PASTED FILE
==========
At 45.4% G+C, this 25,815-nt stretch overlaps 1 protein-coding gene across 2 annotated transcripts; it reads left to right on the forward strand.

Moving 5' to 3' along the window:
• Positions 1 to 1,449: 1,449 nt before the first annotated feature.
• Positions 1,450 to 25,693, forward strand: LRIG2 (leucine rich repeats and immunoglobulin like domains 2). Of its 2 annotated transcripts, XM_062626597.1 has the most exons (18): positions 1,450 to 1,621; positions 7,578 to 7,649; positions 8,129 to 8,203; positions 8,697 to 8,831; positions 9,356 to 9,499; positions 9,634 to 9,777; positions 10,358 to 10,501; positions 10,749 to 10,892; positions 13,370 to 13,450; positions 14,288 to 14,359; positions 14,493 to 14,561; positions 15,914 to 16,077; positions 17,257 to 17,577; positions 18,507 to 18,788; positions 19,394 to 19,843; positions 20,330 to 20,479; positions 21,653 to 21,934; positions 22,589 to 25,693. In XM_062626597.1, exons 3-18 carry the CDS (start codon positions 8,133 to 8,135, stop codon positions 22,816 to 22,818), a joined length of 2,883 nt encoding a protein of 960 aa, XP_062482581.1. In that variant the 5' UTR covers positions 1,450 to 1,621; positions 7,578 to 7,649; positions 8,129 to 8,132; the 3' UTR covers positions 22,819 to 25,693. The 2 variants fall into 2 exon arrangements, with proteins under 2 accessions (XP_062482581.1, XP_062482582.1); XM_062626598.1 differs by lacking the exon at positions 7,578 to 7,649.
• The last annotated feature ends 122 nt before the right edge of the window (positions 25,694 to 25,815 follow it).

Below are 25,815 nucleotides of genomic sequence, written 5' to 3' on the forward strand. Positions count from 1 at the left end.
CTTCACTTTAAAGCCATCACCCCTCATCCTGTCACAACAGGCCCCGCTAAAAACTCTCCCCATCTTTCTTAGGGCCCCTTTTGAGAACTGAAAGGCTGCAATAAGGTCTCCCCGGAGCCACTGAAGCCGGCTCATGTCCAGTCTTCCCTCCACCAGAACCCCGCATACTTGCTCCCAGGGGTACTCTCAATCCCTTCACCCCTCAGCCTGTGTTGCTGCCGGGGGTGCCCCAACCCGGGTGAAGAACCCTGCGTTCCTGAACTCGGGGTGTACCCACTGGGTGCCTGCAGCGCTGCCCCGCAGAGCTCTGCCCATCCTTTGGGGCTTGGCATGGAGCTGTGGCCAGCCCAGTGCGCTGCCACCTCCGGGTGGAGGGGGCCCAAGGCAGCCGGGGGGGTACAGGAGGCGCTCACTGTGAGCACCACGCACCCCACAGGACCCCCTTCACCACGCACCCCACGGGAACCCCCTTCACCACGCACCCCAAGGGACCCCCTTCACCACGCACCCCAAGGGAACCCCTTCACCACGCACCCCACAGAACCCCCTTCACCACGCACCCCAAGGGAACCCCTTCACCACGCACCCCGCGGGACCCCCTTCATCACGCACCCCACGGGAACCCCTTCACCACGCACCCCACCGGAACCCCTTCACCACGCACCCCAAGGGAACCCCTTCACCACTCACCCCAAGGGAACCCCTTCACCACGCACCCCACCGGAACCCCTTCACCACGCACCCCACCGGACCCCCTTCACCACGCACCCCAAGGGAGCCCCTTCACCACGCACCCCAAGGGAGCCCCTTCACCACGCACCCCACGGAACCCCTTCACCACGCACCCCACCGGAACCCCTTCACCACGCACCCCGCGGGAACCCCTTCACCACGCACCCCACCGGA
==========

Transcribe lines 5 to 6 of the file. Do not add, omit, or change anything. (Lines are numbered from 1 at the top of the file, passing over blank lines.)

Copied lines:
• The last annotated feature ends 122 nt before the right edge of the window (positions 25,694 to 25,815 follow it).

Below are 25,815 nucleotides of genomic sequence, written 5' to 3' on the forward strand. Positions count from 1 at the left end.